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Gray matter maturation and cognition in children with different APOE ε genotypes.

  • Author(s): Chang, Linda
  • Douet, Vanessa
  • Bloss, Cinnamon
  • Lee, Kristin
  • Pritchett, Alexandra
  • Jernigan, Terry L
  • Akshoomoff, Natacha
  • Murray, Sarah S
  • Frazier, Jean
  • Kennedy, David N
  • Amaral, David G
  • Gruen, Jeffrey
  • Kaufmann, Walter E
  • Casey, BJ
  • Sowell, Elizabeth
  • Ernst, Thomas
  • Pediatric Imaging, Neurocognition, and Genetics (PING) Study Consortium
  • et al.
Abstract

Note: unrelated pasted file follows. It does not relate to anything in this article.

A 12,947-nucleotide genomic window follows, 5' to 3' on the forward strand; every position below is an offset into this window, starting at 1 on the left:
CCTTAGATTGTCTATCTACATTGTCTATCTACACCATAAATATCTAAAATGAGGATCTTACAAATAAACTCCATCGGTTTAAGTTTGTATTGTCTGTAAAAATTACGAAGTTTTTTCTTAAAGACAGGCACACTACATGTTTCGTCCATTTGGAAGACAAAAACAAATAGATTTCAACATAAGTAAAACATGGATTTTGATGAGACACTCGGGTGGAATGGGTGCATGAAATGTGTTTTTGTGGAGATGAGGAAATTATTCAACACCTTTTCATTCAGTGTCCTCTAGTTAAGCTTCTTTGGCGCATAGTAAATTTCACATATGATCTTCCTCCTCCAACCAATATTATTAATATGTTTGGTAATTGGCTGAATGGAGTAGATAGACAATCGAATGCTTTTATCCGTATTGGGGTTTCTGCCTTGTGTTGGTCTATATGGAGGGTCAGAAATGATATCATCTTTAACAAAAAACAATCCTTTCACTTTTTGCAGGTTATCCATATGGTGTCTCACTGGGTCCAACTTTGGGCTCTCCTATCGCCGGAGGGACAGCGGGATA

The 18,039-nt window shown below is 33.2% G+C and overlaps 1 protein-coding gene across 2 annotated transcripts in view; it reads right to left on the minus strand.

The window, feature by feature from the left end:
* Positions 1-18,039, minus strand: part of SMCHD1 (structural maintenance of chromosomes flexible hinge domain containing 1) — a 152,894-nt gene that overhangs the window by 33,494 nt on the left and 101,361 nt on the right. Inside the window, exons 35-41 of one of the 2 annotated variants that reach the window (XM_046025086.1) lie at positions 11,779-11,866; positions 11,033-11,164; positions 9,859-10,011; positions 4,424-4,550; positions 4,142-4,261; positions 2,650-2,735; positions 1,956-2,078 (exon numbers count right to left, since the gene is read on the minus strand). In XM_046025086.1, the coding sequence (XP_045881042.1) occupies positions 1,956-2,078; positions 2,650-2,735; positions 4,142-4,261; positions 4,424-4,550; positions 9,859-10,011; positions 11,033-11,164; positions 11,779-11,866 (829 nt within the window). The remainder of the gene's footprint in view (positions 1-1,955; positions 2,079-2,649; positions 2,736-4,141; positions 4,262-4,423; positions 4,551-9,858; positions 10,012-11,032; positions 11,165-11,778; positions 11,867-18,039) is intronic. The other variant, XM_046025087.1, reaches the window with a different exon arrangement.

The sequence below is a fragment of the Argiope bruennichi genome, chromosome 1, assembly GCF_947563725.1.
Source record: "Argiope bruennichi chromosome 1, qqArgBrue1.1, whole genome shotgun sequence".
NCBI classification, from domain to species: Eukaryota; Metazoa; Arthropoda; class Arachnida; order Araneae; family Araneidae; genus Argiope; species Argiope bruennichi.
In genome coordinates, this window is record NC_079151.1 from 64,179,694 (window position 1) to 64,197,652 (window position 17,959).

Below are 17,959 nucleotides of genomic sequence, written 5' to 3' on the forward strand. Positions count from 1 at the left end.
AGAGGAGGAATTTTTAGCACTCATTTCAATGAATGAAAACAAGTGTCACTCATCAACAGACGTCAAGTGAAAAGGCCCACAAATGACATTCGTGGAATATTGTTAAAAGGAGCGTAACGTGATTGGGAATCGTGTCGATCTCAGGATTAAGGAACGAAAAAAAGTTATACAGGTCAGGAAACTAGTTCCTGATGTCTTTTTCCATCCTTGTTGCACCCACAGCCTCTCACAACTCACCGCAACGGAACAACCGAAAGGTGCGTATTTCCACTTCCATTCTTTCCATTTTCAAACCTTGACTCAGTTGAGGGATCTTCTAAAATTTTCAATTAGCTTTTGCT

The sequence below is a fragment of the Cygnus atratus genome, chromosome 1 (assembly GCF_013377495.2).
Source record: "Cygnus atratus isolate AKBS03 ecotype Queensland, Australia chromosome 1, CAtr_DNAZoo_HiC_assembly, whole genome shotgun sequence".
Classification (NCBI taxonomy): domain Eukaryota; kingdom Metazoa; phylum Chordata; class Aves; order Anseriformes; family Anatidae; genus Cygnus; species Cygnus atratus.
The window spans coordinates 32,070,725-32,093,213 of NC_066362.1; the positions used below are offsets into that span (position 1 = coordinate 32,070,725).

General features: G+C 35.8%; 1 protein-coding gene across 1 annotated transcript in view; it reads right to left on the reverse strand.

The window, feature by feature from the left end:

The aims of the current study were to determine whether children with the 6 different APOE ε genotypes show differences in gray matter maturation, particularly for those with ε4 and ε2 alleles, which are associated with poorer outcomes in many neurologic disorders.A total of 1,187 healthy children (aged 3-20 years, 52.1% boys, 47.9% girls) with acceptable data from the cross-sectional Pediatric Imaging Neurocognition and Genetics Study were evaluated for the effects of 6 APOE ε genotypes on macroscopic and microscopic cortical and subcortical gray matter structures (measured with 3-tesla MRI and FreeSurfer for automated morphometry) and on cognition (NIH Toolbox).Among APOE ε4 carriers, age-related changes in brain structures and cognition varied depending on genotype, with the smallest hippocampi in ε2ε4 children, the lowest hippocampal fractional anisotropy in younger ε4ε4 children, the largest medial orbitofrontal cortical areas in ε3ε4 children, and age-dependent thinning of the entorhinal cortex in ε4ε4 children. Younger ε4ε4 children had the lowest scores on executive function and working memory, while younger ε2ε4 children performed worse on attention tasks. Larger parietal gyri in the younger ε2ε4 children, and thinner temporal and cingulate isthmus cortices or smaller hippocampi in the younger ε4ε4 children, predicted poorer performance on attention or working memory.Our findings validated and extended prior smaller studies that showed altered brain development in APOE ε4-carrier children. The ε4ε4 and ε2ε4 genotypes may negatively influence brain development and brain aging at the extremes of age. Studying APOE ε polymorphisms in young children may provide the earliest indicators for individuals who might benefit from early interventions or preventive measures for future brain injuries and dementia.

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